- Floor maintenance can be easy. Italian user agnese guanella uses vinegar diluted in water to mop floors and get rid of ants and other small insects: “It’s enough to do this once every two weeks. You can use this remedy even if you have pets, as there are no harmful chemicals in vinegar. This is the perfect solution! “
- “To clean the tiles on the floor, mix 450 grams of oat bran and 5 liters of water and let it brew for 25 minutes. Use a strainer to strain the mixture and wipe down the floors. Wait 5 minutes and rinse the floor with clean water. Works great, ”writes our French user Germaine NGDEAN.
- To buff wood floors, make a small pouch (about the size of your palm, about 13 to 19 cm2) out of an inside out cotton fabric (such as an old T-shirt). Fill the resulting bag with rice flakes and sew. Soak it in water and use it to clean and polish wood floors, walls, or any other wood surface, ”writes Atsuko Tamura, editor of Houzz Japan.
- Try a tip from our Danish user Dorthe Puccio, who uses a mixture of dish soap, vinegar and ammonia to remove soap film, scale and dirt from the shower: “It works every time and saves money. However, do not use this product on marble, as vinegar will break down stone surfaces! “
- “It may be dangerous, but I use a razor to scrape off limestone around the taps and from the tub itself. Works very well, ”writes Trine Nyborg from Denmark.
- Tatyana Medvedeva advises not to throw away your toothbrushes: “They can come in handy if you need to clean hard-to-reach places. I use them to get my hair out of the bathroom and out of the drain. “
- Another valuable and sustainable tip is that vinegar can be used to remove limescale from the walls of the shower stall. “I set to soak orange peels in vinegar in a well-sealed bottle overnight. This improves the smell, although the vinegar smell fades away rather quickly. Then, as advised above, I wipe the walls with an old newspaper or, if the structure is made of white plastic, I use a cotton rag soaked in the resulting vinegar mixture, ”writes Ana Triay of Spanish Houzz.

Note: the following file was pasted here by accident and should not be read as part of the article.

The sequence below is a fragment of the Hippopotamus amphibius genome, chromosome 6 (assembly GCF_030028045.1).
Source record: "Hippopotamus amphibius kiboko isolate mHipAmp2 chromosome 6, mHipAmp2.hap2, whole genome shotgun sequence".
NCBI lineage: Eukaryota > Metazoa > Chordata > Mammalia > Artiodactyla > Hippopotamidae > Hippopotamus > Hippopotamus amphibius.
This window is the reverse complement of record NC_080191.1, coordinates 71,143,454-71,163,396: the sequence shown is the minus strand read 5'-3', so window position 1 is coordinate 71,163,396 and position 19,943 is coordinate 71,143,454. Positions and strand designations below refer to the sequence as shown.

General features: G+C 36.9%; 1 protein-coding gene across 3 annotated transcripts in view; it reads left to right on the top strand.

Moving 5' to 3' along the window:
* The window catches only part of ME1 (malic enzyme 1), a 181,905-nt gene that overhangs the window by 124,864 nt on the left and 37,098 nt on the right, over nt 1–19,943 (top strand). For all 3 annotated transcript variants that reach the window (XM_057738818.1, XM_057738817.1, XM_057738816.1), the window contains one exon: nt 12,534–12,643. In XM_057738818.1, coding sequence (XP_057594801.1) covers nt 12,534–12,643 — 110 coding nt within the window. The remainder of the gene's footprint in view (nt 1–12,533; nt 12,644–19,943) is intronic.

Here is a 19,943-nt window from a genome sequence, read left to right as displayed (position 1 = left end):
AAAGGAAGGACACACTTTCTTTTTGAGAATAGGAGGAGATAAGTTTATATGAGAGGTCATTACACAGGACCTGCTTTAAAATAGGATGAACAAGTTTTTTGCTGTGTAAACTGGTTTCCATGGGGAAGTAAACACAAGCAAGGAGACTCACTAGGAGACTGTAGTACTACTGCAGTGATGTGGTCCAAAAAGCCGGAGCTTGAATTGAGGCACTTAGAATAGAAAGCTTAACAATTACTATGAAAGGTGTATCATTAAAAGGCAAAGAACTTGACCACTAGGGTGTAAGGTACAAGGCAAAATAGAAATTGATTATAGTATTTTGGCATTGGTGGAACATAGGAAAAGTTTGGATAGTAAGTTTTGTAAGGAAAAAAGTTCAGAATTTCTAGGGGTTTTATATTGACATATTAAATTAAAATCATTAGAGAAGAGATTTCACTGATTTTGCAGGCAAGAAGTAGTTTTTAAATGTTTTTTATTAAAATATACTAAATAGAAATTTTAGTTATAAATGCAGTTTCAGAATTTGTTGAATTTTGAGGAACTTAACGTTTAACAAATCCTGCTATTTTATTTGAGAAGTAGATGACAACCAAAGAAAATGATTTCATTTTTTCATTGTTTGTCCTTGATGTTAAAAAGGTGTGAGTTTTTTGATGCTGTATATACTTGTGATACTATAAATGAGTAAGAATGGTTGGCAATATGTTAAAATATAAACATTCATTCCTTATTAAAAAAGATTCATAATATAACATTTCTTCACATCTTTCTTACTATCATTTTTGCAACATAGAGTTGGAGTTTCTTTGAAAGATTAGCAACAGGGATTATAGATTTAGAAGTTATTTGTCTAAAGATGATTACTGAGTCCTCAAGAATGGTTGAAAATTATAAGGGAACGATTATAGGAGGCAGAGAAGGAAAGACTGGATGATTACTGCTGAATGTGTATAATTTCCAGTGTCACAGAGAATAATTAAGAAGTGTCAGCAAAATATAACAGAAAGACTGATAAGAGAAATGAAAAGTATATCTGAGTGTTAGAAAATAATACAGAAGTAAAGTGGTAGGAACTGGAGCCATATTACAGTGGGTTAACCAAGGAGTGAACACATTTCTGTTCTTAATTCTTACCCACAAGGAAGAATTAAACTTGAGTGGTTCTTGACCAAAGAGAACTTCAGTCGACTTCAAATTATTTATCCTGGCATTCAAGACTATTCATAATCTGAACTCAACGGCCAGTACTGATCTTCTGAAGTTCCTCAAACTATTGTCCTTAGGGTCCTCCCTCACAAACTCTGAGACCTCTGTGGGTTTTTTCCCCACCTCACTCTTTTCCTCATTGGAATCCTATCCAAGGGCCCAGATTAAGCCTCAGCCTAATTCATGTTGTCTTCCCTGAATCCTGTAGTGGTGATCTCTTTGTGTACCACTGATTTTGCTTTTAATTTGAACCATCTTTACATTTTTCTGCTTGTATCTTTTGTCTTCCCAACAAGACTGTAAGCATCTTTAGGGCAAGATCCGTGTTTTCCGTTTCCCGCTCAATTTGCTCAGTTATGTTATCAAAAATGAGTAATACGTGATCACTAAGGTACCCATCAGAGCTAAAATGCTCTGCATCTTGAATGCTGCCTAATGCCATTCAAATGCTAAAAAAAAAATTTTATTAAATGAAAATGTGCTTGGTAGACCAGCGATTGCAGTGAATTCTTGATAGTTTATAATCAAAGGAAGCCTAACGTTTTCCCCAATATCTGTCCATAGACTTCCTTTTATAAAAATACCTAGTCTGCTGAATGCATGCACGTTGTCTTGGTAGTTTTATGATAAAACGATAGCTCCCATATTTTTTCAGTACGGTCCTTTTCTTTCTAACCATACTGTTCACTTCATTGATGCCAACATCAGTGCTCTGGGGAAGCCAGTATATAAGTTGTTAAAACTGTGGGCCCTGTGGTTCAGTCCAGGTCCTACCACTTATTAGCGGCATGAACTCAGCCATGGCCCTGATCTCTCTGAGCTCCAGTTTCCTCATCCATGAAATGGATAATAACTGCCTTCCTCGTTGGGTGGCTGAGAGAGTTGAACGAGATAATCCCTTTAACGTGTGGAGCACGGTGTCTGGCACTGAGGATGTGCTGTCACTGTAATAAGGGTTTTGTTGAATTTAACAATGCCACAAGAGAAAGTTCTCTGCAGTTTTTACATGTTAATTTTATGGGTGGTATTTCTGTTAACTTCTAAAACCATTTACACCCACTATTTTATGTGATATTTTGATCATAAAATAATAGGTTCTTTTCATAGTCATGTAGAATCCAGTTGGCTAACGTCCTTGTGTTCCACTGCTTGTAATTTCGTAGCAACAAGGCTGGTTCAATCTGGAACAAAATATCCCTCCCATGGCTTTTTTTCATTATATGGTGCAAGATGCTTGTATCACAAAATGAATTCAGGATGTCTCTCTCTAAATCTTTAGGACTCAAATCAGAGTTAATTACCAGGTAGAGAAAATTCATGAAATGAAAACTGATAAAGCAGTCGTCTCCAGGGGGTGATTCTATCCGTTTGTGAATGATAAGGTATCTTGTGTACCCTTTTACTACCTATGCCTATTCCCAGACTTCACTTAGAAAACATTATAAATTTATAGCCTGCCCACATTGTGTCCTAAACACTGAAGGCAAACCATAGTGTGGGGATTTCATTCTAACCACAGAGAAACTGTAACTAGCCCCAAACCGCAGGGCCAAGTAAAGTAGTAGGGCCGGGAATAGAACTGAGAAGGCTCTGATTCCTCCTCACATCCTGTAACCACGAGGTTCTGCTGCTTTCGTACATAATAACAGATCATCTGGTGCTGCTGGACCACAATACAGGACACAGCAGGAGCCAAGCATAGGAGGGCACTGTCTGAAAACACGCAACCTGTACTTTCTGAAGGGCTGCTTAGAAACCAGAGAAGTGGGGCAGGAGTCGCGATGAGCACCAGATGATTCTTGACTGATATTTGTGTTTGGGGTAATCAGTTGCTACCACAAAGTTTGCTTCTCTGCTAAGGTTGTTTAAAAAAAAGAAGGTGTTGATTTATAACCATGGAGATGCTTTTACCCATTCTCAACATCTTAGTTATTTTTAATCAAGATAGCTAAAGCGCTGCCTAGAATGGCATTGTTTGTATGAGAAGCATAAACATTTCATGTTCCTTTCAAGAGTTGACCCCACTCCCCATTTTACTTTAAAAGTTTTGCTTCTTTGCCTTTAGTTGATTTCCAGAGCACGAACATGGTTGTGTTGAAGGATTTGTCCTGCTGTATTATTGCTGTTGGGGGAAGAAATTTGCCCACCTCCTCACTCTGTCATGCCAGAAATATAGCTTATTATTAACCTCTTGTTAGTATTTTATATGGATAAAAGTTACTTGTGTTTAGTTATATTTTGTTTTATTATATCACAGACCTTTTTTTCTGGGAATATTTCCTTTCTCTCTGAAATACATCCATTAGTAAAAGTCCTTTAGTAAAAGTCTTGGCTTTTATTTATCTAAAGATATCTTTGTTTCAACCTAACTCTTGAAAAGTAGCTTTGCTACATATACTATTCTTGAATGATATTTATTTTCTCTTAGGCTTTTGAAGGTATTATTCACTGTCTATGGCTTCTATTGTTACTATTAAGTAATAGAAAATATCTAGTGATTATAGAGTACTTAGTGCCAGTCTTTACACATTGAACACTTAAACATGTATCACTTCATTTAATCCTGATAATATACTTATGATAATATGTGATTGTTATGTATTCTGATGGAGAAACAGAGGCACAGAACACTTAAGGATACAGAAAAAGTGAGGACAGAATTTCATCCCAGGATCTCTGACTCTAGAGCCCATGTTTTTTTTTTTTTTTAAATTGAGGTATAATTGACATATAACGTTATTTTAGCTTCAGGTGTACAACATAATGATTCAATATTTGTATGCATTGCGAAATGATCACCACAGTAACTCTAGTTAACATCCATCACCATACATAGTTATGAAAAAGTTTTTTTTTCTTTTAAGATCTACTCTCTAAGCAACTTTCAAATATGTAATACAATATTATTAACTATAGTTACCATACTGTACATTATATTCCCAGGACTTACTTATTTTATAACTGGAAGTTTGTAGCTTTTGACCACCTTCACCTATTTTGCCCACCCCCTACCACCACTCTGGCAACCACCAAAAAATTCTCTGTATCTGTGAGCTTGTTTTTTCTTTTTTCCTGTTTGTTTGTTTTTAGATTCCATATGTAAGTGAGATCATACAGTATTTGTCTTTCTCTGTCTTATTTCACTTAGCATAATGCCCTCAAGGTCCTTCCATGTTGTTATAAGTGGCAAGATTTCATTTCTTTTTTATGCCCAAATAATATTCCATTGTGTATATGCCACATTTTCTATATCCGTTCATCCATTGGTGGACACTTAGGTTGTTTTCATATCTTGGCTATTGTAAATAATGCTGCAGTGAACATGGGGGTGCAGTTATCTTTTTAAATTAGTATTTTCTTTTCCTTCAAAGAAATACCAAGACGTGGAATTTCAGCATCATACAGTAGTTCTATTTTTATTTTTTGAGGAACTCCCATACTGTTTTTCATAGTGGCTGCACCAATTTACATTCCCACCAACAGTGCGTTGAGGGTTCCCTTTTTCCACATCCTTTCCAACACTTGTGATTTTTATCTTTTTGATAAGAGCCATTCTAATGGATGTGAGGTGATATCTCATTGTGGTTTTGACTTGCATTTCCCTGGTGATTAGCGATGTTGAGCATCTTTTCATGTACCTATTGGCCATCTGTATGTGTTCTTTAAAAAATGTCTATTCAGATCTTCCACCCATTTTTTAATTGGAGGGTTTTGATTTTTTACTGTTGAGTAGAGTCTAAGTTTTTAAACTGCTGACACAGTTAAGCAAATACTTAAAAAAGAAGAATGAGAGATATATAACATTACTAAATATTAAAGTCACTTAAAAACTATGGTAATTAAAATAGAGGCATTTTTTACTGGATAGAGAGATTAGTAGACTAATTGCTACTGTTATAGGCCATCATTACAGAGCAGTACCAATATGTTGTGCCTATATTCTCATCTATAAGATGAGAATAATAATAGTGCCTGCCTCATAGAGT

- Sian Sampey from Australia advises keeping a strong bathroom cleaner nearby and sprinkling it on the walls of the shower stall every few days: “I haven’t washed the shower stall in years, but the walls are shiny as new.”
- Georgi02, another Australian user, recommends using a mixture of white vinegar and bicarbonate of soda to clean showers, stainless steel surfaces, ceramics and porcelain. This mixture can also be poured into a sink or bathtub drain to remove odors.
- “Do not use fabric softener when washing towels, as it creates an enveloping effect that prevents the towels from absorbing water. Use white vinegar instead of conditioner, ”advises UK user saratogabrown.
- Serena Meneghetti, a Houzz user from Italy, instead of traditional household chemicals, pours one or two glasses of vinegar onto the surface of the toilet – no plaque, the toilet shines!
1. Healthy atmosphere
- “If you get sick, cut the head of an onion in half and place the half on your bedside table to absorb harmful bacteria,” advises our Australian user Jamie Bailey.
- “In older apartments, the smell of moisture can permeate the clothes stored in the closet. To get rid of this problem, simply use a rolled newspaper to absorb moisture and a glass of warm vinegar to remove odors from the closet, ”writes French user Isabelle Blanc du Collet.
- Australian user purplewombat says boric acid is the best shoe freshener: “I soak my sneakers in a bucket of water and a few tablespoons of boric acid, then rinse and dry. They smell like new. “
- To get rid of ink stains on clothes, spray them with hairspray and then wipe them off, suggests a 163hrd UK user.
- A tip from French user Germaine NGDEAN: To get rid of unpleasant odors in your wardrobe or shoes, wrap a piece of charcoal in a cloth and put it in the closet.
- Use green tea as a natural freshener and moisture absorbent. “Wrap the used and well-dried green tea leaves in a cloth (you can just use a clean sock) and put them in a shoe box,” advises Kawakami Junko from Japan. – Tea works as both a freshener and an absorbent. However, the leaves must be completely dry. They can be dried in the sun or in the microwave in a few minutes. “
Share your own tips for quick and easy cleaning!